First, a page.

UiA student Jørgen Fone Pedersen (29) was offered a job at CERN in Geneva before completing his master’s degree. The mechatronics study has come in handy in the new everyday work.
“This is a large research organisation. I have long dreamed of working in a place where the opportunities are as great and exciting as at CERN”, says Jørgen Fone Pedersen.
CERN is a European research organisation whose purpose is to promote research cooperation between European states in elementary particle physics, nuclear physics and nuclear chemistry.
The 29-year-old from Gjerstad in Agder has a bachelor’s degree in mechanical engineering design. After a few years employment, his interest in programming and sensors increased. So he started the master’s programme in mechatronics at the University of Agder in 2019. The goal was to gain greater academic skills.
Already in mid-May this year, he was offered a two-year position as a project engineer at CERN, just ten days before the submission deadline for his master’s thesis in mechatronics.
“I am passionate about the research done at CERN. My initial plan was actually to write the master’s thesis there, but that didn’t work out. Then they asked if I would apply for a fellowship position with the responsibilities of a project engineer”, Fone Pedersen says.
A fellowship at CERN is a paid professional project position for graduating students, lasting between two and three years. This often involves participation in various research projects.
THIS IS CERN:
Source: Storenorskeleksikon.no, UiA.no, home.cern
Jørgen Fone Pedersen started his new job in Geneva this summer. Since then, he has had his hands full.
One of the things he works on is the Compact Muon Solenoid (CMS) project. The CMS project currently involves around 5,000 researchers and engineers from 50 different countries. The aim is to detect particles in the world’s largest and most powerful accelerator, the Large Hadron Collider. UiA has been a partner in the project since 2020.
Fone Pedersen works on developing an inspection robot to be used in an underground cavern 100 metres underground.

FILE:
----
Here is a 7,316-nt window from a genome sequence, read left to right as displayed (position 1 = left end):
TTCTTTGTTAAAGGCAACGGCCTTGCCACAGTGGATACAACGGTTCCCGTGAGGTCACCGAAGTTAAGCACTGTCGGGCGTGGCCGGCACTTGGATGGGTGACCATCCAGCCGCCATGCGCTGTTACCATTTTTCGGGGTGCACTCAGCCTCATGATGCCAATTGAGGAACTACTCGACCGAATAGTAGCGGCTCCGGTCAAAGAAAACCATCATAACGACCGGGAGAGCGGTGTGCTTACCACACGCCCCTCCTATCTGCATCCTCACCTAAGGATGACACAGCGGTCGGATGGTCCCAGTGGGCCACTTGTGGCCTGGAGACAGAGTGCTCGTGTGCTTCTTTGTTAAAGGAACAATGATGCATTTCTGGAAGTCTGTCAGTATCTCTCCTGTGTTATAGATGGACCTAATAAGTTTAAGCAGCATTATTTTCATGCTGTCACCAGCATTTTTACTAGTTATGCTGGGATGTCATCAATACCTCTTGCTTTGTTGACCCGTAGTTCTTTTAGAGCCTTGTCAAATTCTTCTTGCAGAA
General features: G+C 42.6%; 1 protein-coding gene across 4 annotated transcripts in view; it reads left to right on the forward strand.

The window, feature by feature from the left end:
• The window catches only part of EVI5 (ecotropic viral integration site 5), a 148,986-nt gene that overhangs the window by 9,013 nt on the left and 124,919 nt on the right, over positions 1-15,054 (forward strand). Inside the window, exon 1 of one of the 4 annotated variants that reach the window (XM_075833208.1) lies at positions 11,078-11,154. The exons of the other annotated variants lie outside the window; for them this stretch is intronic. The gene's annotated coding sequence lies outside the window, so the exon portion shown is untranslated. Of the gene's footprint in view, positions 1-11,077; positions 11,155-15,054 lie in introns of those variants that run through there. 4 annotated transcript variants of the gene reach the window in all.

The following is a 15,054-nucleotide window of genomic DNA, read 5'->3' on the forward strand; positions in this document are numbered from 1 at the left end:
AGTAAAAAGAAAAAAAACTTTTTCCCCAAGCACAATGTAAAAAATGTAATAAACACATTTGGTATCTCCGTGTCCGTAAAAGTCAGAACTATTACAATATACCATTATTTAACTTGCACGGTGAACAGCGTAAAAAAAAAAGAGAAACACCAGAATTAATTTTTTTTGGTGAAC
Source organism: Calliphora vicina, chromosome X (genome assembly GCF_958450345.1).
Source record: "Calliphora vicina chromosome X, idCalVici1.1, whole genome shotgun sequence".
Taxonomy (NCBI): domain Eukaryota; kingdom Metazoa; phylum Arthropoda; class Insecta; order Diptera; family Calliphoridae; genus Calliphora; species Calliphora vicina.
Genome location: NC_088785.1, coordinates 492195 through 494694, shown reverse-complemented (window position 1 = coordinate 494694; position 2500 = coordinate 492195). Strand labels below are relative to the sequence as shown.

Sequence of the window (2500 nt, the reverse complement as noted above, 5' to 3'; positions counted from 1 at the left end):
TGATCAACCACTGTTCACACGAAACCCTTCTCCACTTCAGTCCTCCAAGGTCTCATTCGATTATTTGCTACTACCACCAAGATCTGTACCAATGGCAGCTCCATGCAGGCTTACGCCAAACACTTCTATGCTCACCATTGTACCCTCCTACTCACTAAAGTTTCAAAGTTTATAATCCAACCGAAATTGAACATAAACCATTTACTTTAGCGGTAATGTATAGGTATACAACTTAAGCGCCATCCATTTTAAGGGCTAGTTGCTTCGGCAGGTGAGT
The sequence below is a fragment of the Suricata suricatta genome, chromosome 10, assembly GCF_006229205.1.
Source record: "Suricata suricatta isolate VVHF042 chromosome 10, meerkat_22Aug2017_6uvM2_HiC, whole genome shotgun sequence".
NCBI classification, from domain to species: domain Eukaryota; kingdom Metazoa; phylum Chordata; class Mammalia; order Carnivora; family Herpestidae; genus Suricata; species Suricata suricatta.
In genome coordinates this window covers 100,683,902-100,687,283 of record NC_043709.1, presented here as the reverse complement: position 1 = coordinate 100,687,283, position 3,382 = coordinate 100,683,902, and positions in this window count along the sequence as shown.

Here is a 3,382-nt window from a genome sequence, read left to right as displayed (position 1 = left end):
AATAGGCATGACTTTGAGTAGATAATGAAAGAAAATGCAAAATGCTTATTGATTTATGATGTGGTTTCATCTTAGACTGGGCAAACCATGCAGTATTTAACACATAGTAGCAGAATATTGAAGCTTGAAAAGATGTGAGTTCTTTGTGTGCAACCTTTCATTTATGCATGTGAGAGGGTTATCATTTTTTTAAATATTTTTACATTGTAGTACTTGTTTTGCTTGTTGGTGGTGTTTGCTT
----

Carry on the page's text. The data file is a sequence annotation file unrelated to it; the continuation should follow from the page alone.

“No people can enter the underground cavern while the particle accelerator is running, due to the radioactive radiation, but the robot can inspect it during experiments”, he says.
Fone Pedersen emphasises that the master’s programme in mechatronics from the University of Agder has been particularly useful here.
“The MIL lab had a fantastic programme and access to all the equipment we could dream of. The projects I find useful in my everyday work were the most fun”, he says.
Another of his tasks at CERN is to develop designs for a new data centre.
According to Lars Tore Rødne, project manager at CERN, you can come a long way with a good CV and enthusiasm if you want a job in the organisation.
“We liked Jørgen’s CV when he applied to CERN last autumn, and UiA had recently become a partner of the CMS collaboration. We see that new graduates are very eager and innovative. They often see things from a slightly different angle, and this can lead to technological advances which CERN is completely dependent on”, he says.
Rødne himself started his career at CERN in a position as technical student while pursuing his bachelor’s degree at the University of Agder. When he graduated in 2015, he was offered the opportunity to continue in the organisation.
CERN as an organisation is committed to developing young talents and researchers for the future.
“One way to look at it is that we give students further education, experience with state-of-the-art technologies and international experience. Every year, the member states of CERN pay large sums towards CERN’s research, and the experience and network of contacts these young people acquire can be seen as a benefit for the member states”, says Lars Tore Rødne.
WORKING AT CERN:
Some of the benefits of writing a bachelor’s or master’s thesis while employed as a technical student at CERN:
Source: Lars Tore Rødne, CERN